ENTERTAINMENT
By James Coates and James Coates,SPECIAL TO THE SUN | October 29, 2001
Is there a way to alphabetize in Microsoft Word? For example, if I typed a list consisting of the names White, Smith, Jones, etc., how can I put these in alphabetical order? The ability to sort selected lines in documents is an important tool for many specialized users of word processing software. And as you note, even ordinary folks would like the option of sorting lists either upward or downward from time to time. This allows one to let the word processor do the sorting instead of figuring things out as we type.
ENTERTAINMENT
By James Coates and James Coates,CHICAGO TRIBUNE | June 19, 2000
I am having big troubles moving some very big word processing files from my old computer onto an IBM Aptiva with Windows 98 installed. Do I need a Zip Drive? I have just a floppy and a CD drive. Instead of a $150 Zip drive, you can use for free a piece of shareware called WinZip 8.0 to crunch that fat word processing file small enough that you can copy it to a floppy on the old computer and then move it to the new one. WinZip can squeeze certain files (particularly straight word processor documents)
ENTERTAINMENT
By Bill Husted and Bill Husted,COX NEWS SERVICE | January 3, 2000
If your television broke down as often as most computers do, you'd have a lot more quality time to spend with your family. I get a lot of e-mail from across the country, half of which asks for advice on how to fix something that has gone wrong with a computer. I'm not a computer genius, but even if I were, I'd have a hard time fixing these problems remotely. I'm in the same position as an auto mechanic who receives a phone call demanding to know what's wrong when the family car makes a chugga-woo-cher-cuck noise as it goes up steep hills.
ENTERTAINMENT
By James Coates and James Coates,Chicago Tribune | October 4, 1999
When I start to type in a address of a Web site I want to visit in Microsoft Internet Explorer, after every letter that I punch the browser displays a directory of past sites I have visited that start with those letters. This is extremely aggravating as I look at the screen as I type and get distracted. Can I get rid of this?What you hate, others love. To repeat a computer industry cliche, that's not a bug -- it's a feature. Software engineers spent a lot of time rigging things so that as you start to type an Internet address into the browser it automatically displays past addresses starting with those letters, so that when you see one you want you can simply hit the Tab key and Enter to jump back to that site.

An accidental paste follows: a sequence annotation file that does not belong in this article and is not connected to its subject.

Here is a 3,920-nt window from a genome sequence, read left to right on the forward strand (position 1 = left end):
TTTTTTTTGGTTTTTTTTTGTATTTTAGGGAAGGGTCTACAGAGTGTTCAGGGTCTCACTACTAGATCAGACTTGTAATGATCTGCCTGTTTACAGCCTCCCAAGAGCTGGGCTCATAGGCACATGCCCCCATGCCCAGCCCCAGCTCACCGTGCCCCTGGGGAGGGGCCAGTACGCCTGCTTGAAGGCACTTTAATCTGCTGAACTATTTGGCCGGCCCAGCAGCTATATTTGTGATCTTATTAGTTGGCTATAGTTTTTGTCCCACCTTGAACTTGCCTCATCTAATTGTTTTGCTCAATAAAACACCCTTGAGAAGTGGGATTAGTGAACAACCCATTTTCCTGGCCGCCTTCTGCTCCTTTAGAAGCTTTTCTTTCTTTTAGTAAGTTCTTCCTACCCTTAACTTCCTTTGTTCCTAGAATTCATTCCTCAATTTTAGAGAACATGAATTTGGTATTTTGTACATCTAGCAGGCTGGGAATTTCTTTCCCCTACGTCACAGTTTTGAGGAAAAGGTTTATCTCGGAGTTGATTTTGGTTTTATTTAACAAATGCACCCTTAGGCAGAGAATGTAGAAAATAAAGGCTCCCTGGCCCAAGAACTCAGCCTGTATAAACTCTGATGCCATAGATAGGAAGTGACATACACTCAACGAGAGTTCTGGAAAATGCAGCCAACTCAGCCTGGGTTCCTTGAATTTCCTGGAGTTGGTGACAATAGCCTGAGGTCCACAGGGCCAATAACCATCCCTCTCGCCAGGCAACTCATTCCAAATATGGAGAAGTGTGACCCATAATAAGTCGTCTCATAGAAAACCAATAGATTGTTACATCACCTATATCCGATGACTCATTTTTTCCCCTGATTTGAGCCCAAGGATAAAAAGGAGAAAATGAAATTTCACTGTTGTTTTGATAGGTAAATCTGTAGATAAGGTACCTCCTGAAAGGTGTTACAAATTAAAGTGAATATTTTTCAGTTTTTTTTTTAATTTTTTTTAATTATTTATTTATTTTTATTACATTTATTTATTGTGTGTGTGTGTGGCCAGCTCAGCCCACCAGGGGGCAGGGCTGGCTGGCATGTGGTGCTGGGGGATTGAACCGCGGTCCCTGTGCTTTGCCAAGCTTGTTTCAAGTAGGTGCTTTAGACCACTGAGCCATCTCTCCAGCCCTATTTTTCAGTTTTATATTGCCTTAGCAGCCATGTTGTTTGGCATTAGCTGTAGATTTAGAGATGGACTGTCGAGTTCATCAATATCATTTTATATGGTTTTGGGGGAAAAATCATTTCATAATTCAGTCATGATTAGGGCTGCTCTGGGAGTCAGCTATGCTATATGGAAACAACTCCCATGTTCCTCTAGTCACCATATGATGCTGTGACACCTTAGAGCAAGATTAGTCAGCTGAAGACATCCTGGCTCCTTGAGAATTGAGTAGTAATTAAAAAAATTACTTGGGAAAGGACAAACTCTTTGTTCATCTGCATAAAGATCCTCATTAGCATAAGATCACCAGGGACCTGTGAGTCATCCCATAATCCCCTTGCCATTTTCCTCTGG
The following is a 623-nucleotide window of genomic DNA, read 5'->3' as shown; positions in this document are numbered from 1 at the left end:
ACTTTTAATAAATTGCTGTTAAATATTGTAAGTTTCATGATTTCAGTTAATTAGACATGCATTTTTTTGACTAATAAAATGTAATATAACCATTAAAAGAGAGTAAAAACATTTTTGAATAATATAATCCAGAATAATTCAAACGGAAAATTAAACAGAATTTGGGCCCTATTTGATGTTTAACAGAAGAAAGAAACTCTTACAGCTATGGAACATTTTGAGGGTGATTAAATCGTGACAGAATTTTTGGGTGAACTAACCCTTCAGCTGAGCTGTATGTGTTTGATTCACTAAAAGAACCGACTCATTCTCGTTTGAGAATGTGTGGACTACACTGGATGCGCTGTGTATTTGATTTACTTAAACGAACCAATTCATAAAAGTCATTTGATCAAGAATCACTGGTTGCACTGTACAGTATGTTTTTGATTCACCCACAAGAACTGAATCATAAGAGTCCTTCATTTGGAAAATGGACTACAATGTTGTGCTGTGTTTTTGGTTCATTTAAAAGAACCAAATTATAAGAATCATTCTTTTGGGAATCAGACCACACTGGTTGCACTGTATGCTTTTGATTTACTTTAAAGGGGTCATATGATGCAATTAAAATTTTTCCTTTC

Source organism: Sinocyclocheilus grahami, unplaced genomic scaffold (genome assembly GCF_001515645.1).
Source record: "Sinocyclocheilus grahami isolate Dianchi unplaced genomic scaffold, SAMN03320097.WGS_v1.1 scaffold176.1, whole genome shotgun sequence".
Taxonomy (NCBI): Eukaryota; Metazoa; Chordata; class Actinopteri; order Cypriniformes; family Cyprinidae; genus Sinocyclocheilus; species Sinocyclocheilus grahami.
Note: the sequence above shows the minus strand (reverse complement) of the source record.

ENTERTAINMENT
By JOEL BRINKLEY and JOEL BRINKLEY,NEW YORK TIMES NEWS SERVICE | June 1, 1998
When employees of the New York state attorney general's office prepared the final draft of the multistate lawsuit accusing Microsoft Corp. of monopolistic behavior, they typed the document using Microsoft Word, the word processor installed on the office's computers as part of a group of business programs known as Office."
BUSINESS
By L.R. Shannon | March 17, 1997
SOFTWARE suites, collections of major programs sold together, have been the rage for the past few years.For less than the total price of the components purchased separately, you get a top-of-the-line word processor, spreadsheet, database and other programs.The collections make sense for large offices, although it is difficult to imagine one person mastering Microsoft Word, Excel, Access and Powerpoint, to pick examples from the Microsoft Office suite.For small offices, home offices or just plain homes, integrated programs such as Microsoft Works or Clarisworks make more sense.
NEWS
By JoAnne C. Broadwater and JoAnne C. Broadwater,Contributing Writer | May 7, 1992
Students who register for an English composition course at Essex Community College may find themselves learning to use a computer instead of writing essays during the first few weeks of class.But despite the time spent on computer training, these students still have to write 8 to 10 essays of three to five pages each during the semester. And they just might find that they've done more writing than they would have in a class without access to computers."I think we get more done in these classes," says Linda Hummel, an instructor of English who uses computers to teach students at Essex.
BUSINESS
By MICHAEL J. HIMOWITZ | July 26, 1993
Your small business may not be a multimillion dollar operation, but it can look like one if you have a laser printer and you're willing to invest a little time and a few bucks in some nifty tools and materials designed to level the playing field in the all-important game of first impressions.Some of the best of these tools come from an outfit called Paper Direct in Lyndhurst, N.J., which has carved a niche for itself by supplying exotic, high-quality papers -- many preprinted with brilliant, four-color designs, insignia, washes and borders -- in quantities small enough for small business and professional budgets.
NEWS
February 1, 1996
PoliceLinwood: A resident of McKinstrys Mill Road reported to state police that someone broke into his home between Jan. 22 and 29 and stole a facsimile machine, word processor, watch and sports equipment. Total loss was $3,867.
BUSINESS
By MICHAEL J. HIMOWITZ | February 7, 1994
While we use computers for many different things, almost all )) of us use them for word processing.Whether we're churning out personal notes, business letters, fliers, reports, novels, instruction manuals, newsletters or academic papers, there's a word processor or add-on tool to make our work easier -- or at least more productive.Any child who can learn the keyboard will be able to use a !B standard word processor -- after a fashion -- but those adult tools are often too stuffy, complicated and intimidating to make youngsters comfortable enough to want to write.
Baltimore Sun Articles
|
|
|
Please note the green-lined linked article text has been applied commercially without any involvement from our newsroom editors, reporters or any other editorial staff.